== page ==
There’s also some stuff on Copernicus and steampunk, amongst other things. Pride of place on the right goes to Infocom including the full box for the Amiga version of Zork I and the paperback edition of The Lost City of Zork. Everyone should have a PEZ dispenser for their favourite superhero :) To the right of my screen, are a mix of postcards and posters, starting with a Smart image and come to think of it ending with a Smart image as well. There is a fold out poster of the Apple IIe keyboard which I picked somewhere or other. The first computer I learnt programming on was an Apple II so I’ve long had a soft spot for them.
I posted a few years ago around desires to work my way through some of the top SF novels ever, the canon if you like. The hard bit is working out what the canon should and shouldn’t include and whether there is truly a universal approach. Many of the lists tend to focus on US and UK publications. This post points out that issue in its discussion of yet another list, this time it’s the list from World Without End. It contains lots of related lists and its main SF one contains 256 titles. Of those, I’ve read 79, or approximately 31%. Come to think of it, I’d read around 30% of the list I used in 2012 (32 out of 100). This new list contains a broader variety of titles and does manage to include a graphic novel, Watchmen, yet where is Saga? Is it more that graphic novels tend not to get counted in lists with novels…is the genre too segmented?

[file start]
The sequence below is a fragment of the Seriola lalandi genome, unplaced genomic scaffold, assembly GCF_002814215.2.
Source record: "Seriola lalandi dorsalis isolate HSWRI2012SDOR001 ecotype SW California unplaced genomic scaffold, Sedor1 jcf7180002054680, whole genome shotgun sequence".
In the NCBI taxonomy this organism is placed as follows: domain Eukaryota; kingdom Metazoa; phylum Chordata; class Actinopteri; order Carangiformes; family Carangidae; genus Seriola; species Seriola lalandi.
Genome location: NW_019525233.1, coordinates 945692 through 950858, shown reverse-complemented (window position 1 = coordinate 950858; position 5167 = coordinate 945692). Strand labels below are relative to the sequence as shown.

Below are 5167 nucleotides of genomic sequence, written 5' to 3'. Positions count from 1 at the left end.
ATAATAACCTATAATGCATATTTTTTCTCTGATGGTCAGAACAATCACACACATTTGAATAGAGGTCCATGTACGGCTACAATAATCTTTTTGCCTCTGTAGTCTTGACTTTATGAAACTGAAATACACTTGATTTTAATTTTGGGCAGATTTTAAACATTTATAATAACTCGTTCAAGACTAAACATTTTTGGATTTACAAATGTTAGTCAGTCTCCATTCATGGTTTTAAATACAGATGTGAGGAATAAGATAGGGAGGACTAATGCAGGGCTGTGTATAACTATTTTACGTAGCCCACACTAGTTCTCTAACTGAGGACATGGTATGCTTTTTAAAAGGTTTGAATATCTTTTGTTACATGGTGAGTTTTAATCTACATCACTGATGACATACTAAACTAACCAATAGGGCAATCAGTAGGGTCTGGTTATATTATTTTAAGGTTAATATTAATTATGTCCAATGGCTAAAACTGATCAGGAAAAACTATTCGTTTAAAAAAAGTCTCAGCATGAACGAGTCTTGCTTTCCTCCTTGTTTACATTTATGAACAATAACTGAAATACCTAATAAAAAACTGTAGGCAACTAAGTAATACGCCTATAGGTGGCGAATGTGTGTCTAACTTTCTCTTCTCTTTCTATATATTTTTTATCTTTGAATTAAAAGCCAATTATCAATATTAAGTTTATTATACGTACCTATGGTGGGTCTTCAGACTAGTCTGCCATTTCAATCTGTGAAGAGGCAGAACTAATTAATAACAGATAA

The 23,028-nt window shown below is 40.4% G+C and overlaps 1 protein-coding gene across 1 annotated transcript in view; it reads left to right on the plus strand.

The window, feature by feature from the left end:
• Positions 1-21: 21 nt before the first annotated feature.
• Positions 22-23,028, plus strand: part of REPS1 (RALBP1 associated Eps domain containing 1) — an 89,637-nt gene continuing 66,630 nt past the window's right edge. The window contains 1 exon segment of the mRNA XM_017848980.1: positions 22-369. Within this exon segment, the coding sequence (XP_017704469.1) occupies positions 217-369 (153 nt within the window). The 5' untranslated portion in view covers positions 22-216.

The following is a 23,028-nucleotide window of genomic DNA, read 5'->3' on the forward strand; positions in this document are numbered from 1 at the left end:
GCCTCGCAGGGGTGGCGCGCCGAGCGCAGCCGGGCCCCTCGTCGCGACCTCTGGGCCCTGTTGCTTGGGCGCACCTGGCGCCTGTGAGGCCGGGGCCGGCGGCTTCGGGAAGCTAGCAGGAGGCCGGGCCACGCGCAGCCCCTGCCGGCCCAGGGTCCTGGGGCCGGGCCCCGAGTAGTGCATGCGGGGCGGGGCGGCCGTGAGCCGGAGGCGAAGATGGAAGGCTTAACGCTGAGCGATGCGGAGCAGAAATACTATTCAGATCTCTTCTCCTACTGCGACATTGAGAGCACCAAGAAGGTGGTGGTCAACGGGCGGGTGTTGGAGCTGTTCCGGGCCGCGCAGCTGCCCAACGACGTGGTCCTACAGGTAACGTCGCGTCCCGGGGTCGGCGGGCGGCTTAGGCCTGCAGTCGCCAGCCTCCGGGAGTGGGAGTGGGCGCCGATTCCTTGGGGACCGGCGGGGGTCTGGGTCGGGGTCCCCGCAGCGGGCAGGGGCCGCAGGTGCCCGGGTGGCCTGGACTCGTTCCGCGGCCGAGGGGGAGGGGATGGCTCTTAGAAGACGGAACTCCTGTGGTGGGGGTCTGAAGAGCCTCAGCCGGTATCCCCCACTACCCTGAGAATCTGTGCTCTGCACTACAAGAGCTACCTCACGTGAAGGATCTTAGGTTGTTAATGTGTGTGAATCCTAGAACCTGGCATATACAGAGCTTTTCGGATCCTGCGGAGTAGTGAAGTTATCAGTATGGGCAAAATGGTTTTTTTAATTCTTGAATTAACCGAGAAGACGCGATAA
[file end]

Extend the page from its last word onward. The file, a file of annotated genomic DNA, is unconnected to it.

I noted a week or so back that I had finally got round to beginning Gaiman’s American Gods. I started to regret this decision as filmfest started a day or two later; filmfest is a very bad time to read, many books have failed in this period. Curiously I find it difficult to return to books that I never finished due to other interruptions, books that have been aborted due to the demands of filmfest are never returned to.
Terry Pratchett’s The Lost Continent is a case in point. I had eagerly bought this the day the hardcover was released, on the eve of fest. I struggled valiant and made some progress but it was all for naught. My attention petered out partway through and it has sat on the shelf, unfinished, for nearly 20 years now. I try not to buy books during filmfest either but did notice the ebook of The Three-Body Problem by Cixin Liu had dropped to US$4.50 and that was too good a deal to resist as I’ve been meaning to pick it up for ages.